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World | Fiji | Diving Yadua:

Yadua overview


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Yadua dive site map

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Scuba Diving in Yadua and Yaduataba Island

Water temperature:

25°C (77°F) in winter to 29°C (84°F) in summer


3mm in summer, 5mm wetsuit in winter


25 - 50 metres (80 - 165 feet), visibility is best during the winter months (May to October)

Type of diving:

Mostly reef dives

Marine life:

Dolphins, sharks, manta rays, eagle rays, turtles, barracuda, trevally, cuttlefish, surgeonfish, fusiliers, antheas, flashlight fish

When to go:

Any time of year

How to get there:

From the UK - Air New Zealand fly to Fiji form London Heathrow on Thursday and Saturday afternoons via Los Angeles.
Worldwide - from Los Angeles flights take 10 hours, from Honolulu they take 6.5 hours, from Melbourne 4.5 hours, from Sydney 3 hours 50 mins, from Brisbane 3.5 hours, from Auckland 3 hours, from Tokyo 9 hours and from Seoul 11 hours.

Yadua - Courtesy of Carina Hall

Reader Review:

Yadua is a small remote island that has a population of approximately 160 people, with only one village called Denimanu on the North of the island. Yaduataba is totally uninhabited by man and this reflects the quality of the surrounding coral reefs. It is impossible to describe in words the beauty of this island, let alone what diving is like here. I spent three months on Yadua conducting coral and fish ID surveys on these reefs for the non-profit organisation Greenforce. This is the only way you can get to visit Yadua and dive there.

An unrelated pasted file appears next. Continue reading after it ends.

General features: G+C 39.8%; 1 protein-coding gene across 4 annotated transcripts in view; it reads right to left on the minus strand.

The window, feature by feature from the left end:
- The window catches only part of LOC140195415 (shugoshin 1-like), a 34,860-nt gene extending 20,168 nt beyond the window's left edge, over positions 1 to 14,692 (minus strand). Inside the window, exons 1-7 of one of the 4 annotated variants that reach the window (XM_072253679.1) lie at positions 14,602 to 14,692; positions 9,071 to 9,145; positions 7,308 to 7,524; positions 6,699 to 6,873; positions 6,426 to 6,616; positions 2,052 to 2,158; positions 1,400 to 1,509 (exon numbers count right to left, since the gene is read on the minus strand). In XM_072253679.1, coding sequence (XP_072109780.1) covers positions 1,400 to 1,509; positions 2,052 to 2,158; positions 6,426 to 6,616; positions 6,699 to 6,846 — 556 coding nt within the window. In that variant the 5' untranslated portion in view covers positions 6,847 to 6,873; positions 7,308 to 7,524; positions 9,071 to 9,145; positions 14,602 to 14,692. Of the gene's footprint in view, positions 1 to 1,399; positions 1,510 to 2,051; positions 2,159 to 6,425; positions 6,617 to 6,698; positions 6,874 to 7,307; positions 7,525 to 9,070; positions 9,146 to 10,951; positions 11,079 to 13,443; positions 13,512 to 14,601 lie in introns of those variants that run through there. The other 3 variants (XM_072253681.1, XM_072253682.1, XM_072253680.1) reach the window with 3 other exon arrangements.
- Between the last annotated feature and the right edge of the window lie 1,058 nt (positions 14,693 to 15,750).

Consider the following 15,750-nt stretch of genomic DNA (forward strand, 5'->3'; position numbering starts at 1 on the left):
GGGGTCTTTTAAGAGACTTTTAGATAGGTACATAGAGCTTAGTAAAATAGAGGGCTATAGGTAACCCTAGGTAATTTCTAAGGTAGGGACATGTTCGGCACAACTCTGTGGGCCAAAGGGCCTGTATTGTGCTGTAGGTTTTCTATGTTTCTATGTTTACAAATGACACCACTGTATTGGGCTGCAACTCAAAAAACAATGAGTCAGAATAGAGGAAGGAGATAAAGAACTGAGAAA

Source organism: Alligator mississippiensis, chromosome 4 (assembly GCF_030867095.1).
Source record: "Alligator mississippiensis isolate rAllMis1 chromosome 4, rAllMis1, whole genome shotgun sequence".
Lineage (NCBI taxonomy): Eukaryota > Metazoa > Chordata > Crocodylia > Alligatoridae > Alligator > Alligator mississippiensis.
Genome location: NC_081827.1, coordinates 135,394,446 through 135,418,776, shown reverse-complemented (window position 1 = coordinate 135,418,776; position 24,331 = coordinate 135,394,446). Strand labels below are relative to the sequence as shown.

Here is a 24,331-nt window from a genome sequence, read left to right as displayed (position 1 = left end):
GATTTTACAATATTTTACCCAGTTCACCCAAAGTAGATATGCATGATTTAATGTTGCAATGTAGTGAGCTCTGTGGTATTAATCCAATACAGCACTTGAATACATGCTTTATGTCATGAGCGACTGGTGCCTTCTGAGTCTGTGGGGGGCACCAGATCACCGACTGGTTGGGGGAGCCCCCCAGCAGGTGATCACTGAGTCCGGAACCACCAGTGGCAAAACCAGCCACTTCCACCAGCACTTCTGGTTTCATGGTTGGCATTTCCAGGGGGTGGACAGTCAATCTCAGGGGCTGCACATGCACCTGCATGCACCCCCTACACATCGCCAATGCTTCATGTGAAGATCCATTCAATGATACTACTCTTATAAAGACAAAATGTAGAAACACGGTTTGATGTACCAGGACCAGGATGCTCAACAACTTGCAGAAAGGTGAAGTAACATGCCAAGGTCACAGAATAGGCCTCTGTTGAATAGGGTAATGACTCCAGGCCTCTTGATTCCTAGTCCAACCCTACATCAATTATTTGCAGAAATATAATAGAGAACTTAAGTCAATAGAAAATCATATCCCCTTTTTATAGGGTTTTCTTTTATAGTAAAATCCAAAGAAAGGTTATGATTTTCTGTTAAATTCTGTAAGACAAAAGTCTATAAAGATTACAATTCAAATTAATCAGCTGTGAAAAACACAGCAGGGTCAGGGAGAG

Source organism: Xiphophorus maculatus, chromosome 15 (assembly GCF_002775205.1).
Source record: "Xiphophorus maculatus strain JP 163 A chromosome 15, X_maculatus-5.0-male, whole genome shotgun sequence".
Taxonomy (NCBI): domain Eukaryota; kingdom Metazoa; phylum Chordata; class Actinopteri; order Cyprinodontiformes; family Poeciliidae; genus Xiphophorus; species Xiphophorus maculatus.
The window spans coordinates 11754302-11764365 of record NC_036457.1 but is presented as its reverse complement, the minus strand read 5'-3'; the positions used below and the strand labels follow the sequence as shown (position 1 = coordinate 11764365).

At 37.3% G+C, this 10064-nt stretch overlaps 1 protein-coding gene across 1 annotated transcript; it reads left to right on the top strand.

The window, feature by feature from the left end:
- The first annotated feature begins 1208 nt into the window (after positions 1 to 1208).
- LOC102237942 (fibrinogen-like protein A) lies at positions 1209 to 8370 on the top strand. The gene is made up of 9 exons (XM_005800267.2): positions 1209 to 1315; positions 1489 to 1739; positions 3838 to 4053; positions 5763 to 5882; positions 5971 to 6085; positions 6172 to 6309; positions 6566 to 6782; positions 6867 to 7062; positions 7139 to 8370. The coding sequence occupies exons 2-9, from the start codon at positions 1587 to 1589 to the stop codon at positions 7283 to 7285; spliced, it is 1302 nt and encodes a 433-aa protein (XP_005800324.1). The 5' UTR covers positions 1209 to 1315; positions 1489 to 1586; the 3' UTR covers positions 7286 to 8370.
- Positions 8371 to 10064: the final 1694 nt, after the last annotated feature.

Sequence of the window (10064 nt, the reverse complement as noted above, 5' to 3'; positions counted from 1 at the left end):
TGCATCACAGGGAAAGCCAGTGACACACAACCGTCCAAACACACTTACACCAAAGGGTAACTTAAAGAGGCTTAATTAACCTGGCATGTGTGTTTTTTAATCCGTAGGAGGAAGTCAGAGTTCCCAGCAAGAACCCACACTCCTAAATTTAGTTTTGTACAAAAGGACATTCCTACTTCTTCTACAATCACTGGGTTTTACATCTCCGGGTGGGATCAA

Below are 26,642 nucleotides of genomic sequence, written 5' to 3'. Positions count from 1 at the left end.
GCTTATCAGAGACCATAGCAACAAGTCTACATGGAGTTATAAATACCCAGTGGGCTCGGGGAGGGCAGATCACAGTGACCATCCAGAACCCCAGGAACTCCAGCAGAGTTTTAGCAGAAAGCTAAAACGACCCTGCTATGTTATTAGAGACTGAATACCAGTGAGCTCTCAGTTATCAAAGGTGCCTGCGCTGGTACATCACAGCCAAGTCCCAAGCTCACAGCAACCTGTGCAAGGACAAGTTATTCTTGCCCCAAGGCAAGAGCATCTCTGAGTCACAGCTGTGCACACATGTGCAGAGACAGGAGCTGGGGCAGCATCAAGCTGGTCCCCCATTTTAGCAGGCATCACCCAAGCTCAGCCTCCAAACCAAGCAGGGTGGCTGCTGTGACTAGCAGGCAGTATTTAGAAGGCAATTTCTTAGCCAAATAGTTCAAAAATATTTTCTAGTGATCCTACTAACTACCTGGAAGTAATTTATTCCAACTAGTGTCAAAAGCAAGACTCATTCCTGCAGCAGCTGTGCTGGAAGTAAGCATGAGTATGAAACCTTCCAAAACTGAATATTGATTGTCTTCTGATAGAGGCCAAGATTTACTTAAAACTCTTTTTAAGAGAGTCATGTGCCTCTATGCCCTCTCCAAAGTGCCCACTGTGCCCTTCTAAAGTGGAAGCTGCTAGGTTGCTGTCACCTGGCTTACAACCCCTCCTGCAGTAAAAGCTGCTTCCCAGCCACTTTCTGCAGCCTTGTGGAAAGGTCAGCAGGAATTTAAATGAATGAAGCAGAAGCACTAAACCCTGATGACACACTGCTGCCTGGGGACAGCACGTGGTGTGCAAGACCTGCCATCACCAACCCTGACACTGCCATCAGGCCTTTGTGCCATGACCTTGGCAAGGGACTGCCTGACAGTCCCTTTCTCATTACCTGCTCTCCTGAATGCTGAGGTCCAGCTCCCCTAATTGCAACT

The twelve-hour journey to Yadua from Suva by bus, ferry, truck and boat was incredibly long and tiring, but there were awesome views of the Fijian land and seascapes along the way. I first caught a glimpse of Yadua from the boat and not only was I relieved to have finally arrived, but felt quite overwhelmed by its beauty.

Yadua's reefs are some of the most pristine, abundant and fascinating that I have ever dived. For example, a one minute boat ride from Waterfall Bay is Manta Ray Point where mantas are seen repeatedly. On average I saw white tip reef sharks on one out of every three dives at a variety of different sites as well as seeing green and hawksbill turtles. The best fish ever in my opinion is the bumphead parrotfish and these are seen in large numbers frequently. The diversity of reef fish is never ending, and on the reefs you will find many species of butterflyfish and parrotfish munching on the coral, convict surgeonfish frolicking around in groups, also black spotted pufferfish, humphead wrasse, Spanish mackerels and an assortment of groupers and snappers.

Getting so close to nature is brilliant! When relaxing between dives I was just paddling in the bay and a baby black tip reef shark meandered past my feet. There were lots of sightings of up to fifty spinner dolphins on the way to dive sites. I experienced an earthquake underwater that reached 4.6 on the Richter scale, which was incredibly exhilarating. The Vokai - Fijian green crested iguana is indigenous to Yaduataba and this is the only place in the world where it is found. This, along with the dive surveys, will hopefully enable the islands to become a World Heritage Site in the near future.